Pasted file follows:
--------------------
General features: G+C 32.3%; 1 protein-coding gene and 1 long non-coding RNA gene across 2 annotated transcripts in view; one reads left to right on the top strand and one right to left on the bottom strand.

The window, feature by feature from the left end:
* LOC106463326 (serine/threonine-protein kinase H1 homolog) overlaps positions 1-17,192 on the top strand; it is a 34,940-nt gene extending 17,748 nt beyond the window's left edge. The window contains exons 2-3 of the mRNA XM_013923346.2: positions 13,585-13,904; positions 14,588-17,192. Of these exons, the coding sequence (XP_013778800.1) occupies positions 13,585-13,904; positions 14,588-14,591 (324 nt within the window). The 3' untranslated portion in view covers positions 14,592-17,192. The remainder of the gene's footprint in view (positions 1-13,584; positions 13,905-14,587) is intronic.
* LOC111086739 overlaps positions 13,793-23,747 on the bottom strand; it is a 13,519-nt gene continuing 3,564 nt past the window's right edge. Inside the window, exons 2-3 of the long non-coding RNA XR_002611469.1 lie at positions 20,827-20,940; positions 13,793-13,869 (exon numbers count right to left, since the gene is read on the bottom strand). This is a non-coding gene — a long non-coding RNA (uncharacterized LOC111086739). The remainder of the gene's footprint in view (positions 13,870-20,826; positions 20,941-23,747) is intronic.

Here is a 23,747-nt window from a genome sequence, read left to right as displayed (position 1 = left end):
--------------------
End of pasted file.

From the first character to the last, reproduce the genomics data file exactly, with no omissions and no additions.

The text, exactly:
General features: G+C 32.3%; 1 protein-coding gene and 1 long non-coding RNA gene across 2 annotated transcripts in view; one reads left to right on the top strand and one right to left on the bottom strand.

The window, feature by feature from the left end:
* LOC106463326 (serine/threonine-protein kinase H1 homolog) overlaps positions 1-17,192 on the top strand; it is a 34,940-nt gene extending 17,748 nt beyond the window's left edge. The window contains exons 2-3 of the mRNA XM_013923346.2: positions 13,585-13,904; positions 14,588-17,192. Of these exons, the coding sequence (XP_013778800.1) occupies positions 13,585-13,904; positions 14,588-14,591 (324 nt within the window). The 3' untranslated portion in view covers positions 14,592-17,192. The remainder of the gene's footprint in view (positions 1-13,584; positions 13,905-14,587) is intronic.
* LOC111086739 overlaps positions 13,793-23,747 on the bottom strand; it is a 13,519-nt gene continuing 3,564 nt past the window's right edge. Inside the window, exons 2-3 of the long non-coding RNA XR_002611469.1 lie at positions 20,827-20,940; positions 13,793-13,869 (exon numbers count right to left, since the gene is read on the bottom strand). This is a non-coding gene — a long non-coding RNA (uncharacterized LOC111086739). The remainder of the gene's footprint in view (positions 13,870-20,826; positions 20,941-23,747) is intronic.

Here is a 23,747-nt window from a genome sequence, read left to right as displayed (position 1 = left end):